Note that i’m not bothered about using any subdomains here so i don’t have that complication. If you want to achieve the reverse (redirecting non-www names to the www version) then i guess you’d write

<If “%{HTTP_HOST} !=‘www.mylovelysite.com'”>
Redirect permanent “/” “http://www.mylovelysite.com/”
</If>

If any pages in your new site have moved permanently this is also where you’d put in any permanent redirects you require.

For example the /samples.html page that exited on a site  was moved to a page called currentwork.html.

To achieve that i wrote

Redirect permanent /samples.html /currentwork.html

So now the whole virtual host file looks like this:

<VirtualHost *:80>

ServerName mylovelysite.com
ServerAlias *.mylovelysite.com
ServerAdmin youremail@mylovelysite.com
DocumentRoot /var/www/mylovelysite/public_html/
ErrorLog /var/www/mylovelysite/logs/error.log
CustomLog /var/www/mylovelysite/logs/access.log combined

<If “%{HTTP_HOST} !=‘mylovelysite.com'”>
Redirect permanent “/” “http://mylovelysite.com/”
</If>

Redirect permanent /samples.html /currentwork.html

</VirtualHost *:80>

It all seems to work, and by using the <if> directive you can achieve some pretty powerful screening of requests that gives you a lot of control over access to the site and what’s served up.

Hey Apache what happened to my httpd.conf ?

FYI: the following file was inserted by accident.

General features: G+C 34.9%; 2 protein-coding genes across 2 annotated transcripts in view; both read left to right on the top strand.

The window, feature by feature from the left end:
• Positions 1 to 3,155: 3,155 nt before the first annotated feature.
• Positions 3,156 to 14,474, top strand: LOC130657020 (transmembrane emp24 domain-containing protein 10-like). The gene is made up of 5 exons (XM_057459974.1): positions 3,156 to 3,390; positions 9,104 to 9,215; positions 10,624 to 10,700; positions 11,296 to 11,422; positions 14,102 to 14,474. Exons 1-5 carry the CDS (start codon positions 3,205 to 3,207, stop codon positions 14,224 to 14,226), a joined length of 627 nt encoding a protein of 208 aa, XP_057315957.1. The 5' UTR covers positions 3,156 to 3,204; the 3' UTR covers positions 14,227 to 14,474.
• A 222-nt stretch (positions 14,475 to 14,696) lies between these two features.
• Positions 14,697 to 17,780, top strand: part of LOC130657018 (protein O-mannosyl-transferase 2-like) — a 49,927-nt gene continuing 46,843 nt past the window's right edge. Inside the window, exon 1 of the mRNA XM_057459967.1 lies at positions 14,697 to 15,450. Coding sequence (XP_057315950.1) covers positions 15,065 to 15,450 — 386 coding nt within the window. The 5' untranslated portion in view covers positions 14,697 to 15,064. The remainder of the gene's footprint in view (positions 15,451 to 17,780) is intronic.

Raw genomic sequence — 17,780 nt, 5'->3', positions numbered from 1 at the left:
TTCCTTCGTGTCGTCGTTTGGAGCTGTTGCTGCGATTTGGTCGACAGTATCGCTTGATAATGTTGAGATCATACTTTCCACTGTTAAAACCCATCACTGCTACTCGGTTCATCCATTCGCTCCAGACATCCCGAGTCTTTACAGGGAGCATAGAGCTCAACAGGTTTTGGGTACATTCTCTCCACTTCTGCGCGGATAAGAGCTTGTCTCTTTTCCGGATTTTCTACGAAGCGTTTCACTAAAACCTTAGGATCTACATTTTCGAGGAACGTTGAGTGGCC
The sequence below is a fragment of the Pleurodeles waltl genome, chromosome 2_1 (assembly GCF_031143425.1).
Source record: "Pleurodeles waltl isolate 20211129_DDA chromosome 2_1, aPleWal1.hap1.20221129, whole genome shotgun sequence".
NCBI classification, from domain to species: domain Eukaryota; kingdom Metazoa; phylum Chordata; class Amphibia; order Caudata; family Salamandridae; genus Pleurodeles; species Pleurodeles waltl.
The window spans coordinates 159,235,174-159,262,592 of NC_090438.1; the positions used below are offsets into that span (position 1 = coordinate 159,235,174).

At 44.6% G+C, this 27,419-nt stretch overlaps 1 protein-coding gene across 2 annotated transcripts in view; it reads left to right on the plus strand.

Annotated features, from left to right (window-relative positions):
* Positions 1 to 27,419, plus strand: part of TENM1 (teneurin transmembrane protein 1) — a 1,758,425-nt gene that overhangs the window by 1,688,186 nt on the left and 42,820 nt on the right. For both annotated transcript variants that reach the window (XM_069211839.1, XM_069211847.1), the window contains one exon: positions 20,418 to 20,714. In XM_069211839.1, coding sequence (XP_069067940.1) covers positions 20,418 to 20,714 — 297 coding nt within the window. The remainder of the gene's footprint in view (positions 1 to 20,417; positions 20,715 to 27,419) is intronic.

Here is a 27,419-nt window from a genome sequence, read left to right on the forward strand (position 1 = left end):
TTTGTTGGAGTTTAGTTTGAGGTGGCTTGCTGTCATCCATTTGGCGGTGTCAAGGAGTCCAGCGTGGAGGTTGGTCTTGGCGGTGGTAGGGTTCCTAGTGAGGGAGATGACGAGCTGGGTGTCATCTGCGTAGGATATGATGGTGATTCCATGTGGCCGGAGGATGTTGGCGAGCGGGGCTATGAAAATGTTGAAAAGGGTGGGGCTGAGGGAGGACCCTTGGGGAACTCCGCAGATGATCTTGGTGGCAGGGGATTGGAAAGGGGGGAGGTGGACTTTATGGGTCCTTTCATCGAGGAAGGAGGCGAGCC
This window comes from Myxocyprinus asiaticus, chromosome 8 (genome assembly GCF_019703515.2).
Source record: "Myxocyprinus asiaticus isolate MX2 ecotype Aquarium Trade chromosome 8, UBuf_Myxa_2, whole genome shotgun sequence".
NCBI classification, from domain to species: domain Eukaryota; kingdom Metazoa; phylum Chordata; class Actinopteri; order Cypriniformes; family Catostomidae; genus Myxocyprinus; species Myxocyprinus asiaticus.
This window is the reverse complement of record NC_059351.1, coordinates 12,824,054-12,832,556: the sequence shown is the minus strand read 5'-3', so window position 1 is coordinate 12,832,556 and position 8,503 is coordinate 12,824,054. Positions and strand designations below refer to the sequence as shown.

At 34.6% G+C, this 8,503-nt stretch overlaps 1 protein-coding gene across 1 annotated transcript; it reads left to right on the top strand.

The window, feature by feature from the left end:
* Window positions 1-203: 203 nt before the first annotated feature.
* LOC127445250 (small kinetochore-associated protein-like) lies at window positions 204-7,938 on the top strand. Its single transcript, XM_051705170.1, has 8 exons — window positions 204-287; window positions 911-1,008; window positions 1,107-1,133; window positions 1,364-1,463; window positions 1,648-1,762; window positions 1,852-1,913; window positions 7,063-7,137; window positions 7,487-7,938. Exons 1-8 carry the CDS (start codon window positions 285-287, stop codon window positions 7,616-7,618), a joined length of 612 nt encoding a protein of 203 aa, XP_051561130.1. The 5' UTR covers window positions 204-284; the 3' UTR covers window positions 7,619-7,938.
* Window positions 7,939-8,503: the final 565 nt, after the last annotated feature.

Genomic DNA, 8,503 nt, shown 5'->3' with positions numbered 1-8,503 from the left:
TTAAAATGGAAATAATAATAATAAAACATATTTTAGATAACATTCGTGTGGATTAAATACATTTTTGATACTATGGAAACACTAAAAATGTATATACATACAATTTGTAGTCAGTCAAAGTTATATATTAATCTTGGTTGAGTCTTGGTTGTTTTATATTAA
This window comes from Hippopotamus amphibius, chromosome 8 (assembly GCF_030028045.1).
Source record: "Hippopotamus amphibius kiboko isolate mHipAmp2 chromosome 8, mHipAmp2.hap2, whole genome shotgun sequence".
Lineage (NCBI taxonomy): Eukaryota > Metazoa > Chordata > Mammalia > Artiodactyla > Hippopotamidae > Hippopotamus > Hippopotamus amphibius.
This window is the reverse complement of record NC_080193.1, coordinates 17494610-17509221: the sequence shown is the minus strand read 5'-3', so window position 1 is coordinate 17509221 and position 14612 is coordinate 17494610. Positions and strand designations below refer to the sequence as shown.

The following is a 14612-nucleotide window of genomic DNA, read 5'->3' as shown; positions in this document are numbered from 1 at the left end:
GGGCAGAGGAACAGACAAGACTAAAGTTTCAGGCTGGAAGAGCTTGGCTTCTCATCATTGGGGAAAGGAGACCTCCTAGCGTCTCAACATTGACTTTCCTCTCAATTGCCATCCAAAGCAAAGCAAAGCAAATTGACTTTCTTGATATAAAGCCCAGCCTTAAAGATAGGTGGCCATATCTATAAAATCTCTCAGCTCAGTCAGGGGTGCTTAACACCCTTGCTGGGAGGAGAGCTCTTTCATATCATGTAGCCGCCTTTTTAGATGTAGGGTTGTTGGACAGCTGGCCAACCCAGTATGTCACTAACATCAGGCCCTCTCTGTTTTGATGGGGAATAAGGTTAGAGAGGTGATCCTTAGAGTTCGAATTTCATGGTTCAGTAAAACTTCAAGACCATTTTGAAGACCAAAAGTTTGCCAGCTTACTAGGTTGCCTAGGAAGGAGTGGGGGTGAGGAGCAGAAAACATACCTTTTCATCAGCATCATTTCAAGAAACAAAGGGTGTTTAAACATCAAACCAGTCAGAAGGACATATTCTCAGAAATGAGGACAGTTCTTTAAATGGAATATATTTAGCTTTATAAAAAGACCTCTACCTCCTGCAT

Posted by on Aug 18, 2016 in Web & Server

Running Apache 2.4 on Debian Jessie

So there i was casually upgrading a friends server to Apache 2.4 and looking for the httpd.conf file in Debian Jessie when i realised it had been effectively ‘done away with’.

RIP…… HTTPD.CONF

No only that but, because of syntax changes, a lot of older server-wide configurations and directives using mod-rewrite and redirect were effectively not going to work this time around wherever i put them.

The new /etc/apache2 folder looks like this;

etc:apache2

That little apache2.conf file is important because it now sets a framework to form the main configuration and draws in virtual servers available and other directives and instructions according to what you ask it to pull in.

Here’s what it tells you at the head when you open it up;
apach2conf-01

So you now have a hierarchy set out – controlled by apache2.conf which ‘sucks in’ other configurations set by the user such as which virtual hosts to set, server-wide security configurations etc. Heck it’s pretty much set it out in black and white in the file itself;

apach2conf-02

The apache2 file itself takes care of including the virtual host configurations and whatever generic directives or snippets you care to set..

apache includes

Setting up those virtual hosts and instructing Debian to enable modules and enable the sites via symlinks isn’t too hard – even for a numb-nuts like me.

In Part 2 i’ll take a look a working set up and how to get there. Also how my handling of things like canonical names and permanent re-directs changed to accommodate Apache on Debian Jessie.